While freedoms of association and assembly were respected in a pluralistic campaign, it was marred by the misuse of state resources. The overlap between the ruling party’s campaign messages and government information campaigns as well as state-controlled companies and their foundations, including on the referendum, gave a further significant advantage to the ruling party. In addition, the lack of detailed campaign finance reporting ahead of election day as well as ineffective regulation for the referendum had a negative impact on the accountability of political party and campaign finance.

The run-up to the election remained peaceful overall. However, the campaign was highly confrontational and often negative, with candidates repeatedly using intolerant, misogynistic and discriminatory language, including anti-migrant narratives from some parties that were at times xenophobic. Personal verbal attacks against the main party leaders were widespread.

“While the elections in Poland were competitive, we noted the erosion of checks and balances to gain further control over state institutions by the governing party, including the courts and the public media,” said OSCE PA head of delegation Pere Joan Pons. “This tilted the playing field, which meant the opposition did not have fully equal opportunities.”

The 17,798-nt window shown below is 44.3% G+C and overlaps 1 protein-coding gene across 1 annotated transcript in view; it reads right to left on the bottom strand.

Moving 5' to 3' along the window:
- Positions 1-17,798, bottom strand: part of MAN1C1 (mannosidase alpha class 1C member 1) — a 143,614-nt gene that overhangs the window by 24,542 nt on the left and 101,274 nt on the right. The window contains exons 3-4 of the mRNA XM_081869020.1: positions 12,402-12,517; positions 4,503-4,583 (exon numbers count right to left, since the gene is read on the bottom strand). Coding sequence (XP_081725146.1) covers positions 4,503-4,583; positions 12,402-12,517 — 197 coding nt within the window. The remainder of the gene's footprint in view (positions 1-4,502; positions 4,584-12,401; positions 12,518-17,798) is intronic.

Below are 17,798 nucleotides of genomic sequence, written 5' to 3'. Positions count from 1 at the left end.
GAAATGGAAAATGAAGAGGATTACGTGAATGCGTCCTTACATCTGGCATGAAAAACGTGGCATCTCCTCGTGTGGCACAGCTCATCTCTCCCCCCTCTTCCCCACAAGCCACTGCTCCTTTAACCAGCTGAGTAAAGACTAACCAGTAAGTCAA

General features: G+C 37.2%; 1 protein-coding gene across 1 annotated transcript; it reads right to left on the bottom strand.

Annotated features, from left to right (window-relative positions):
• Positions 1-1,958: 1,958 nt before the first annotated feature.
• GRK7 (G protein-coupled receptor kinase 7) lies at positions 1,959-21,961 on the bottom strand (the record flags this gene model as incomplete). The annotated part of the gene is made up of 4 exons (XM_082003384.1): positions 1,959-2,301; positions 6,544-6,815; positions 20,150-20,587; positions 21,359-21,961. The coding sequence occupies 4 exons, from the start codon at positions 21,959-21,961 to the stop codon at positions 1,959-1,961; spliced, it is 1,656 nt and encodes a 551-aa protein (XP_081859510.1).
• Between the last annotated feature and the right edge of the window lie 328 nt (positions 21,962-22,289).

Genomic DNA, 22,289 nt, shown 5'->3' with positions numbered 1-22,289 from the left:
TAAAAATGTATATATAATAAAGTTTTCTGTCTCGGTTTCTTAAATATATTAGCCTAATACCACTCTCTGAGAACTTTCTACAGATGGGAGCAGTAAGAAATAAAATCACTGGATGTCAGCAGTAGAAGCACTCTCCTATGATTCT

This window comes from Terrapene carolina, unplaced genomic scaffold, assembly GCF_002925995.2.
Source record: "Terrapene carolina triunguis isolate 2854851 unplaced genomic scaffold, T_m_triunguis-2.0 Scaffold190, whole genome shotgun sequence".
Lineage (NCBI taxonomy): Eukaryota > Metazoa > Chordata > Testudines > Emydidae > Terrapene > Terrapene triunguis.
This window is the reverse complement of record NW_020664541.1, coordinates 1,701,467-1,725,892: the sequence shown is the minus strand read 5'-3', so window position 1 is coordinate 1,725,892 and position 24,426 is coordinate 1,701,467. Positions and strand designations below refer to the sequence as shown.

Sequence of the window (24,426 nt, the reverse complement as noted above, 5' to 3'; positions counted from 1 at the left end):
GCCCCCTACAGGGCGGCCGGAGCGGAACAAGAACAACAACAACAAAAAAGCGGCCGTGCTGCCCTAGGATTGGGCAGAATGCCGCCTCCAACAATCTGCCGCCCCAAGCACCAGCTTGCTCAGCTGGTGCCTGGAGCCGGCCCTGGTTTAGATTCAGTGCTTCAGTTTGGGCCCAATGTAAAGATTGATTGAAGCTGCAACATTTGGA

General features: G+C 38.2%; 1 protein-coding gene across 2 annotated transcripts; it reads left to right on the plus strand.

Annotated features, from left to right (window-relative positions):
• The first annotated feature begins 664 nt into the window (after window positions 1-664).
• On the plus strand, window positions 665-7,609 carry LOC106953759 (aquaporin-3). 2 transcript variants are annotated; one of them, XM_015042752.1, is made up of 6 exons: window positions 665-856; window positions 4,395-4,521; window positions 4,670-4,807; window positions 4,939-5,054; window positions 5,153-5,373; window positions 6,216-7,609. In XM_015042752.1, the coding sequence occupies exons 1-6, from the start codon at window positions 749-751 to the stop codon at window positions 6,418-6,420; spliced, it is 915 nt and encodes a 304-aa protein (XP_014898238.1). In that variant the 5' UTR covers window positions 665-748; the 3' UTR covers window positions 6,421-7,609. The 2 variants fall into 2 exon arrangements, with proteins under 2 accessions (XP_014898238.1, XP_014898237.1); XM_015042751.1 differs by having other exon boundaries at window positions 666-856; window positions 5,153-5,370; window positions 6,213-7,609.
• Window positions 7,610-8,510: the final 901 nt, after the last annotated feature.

While Poland’s media landscape is diverse, the purchase of most regional daily newspapers and many other regional media outlets by a state-controlled energy company, attempts to limit foreign media ownership, and protracted license renewal processes indicate increasing political control by the government. The observer mission found that while public television gave free airtime to all contestants, its political coverage clearly promoted the ruling party and its policies and at the same time demonstrated open hostility towards the opposition. Most monitored private media adopted a critical editorial line against the ruling party, while some clearly favoured the opposition. 

“Equality, inclusiveness and transparency are key to good election administration and vital for an election to fully meet democratic standards,” said Douglas Wake, head of the ODIHR limited election observation mission. “But while Poland’s election administration performed efficiently, transparency was regrettably limited. More troublingly, we observed that the ruling party and its candidates gained a clear advantage from the misuse of state resources, undermining the separation between state and party.”

The international election observation mission to the Polish parliamentary elections totalled 154 observers from 44 countries, consisting of 33 ODIHR-deployed experts and long-term observers,  94 parliamentarians and staff from the OSCE PA, and 27 from PACE.

Media contacts:

Katya Andrusz, ODIHR: +48 609 522 266 or [email protected]

Anna Di Domenico, OSCE PA: +45 60 10 83 80 or [email protected]  

Ivi-Triin Odrats, PACE: +33 6 07 06 77 73 or [email protected]



Nat Parry

Head of Communications and Press

Office: +45 33 37 80 55
Mobile: +45 60 10 81 77
Email: [email protected]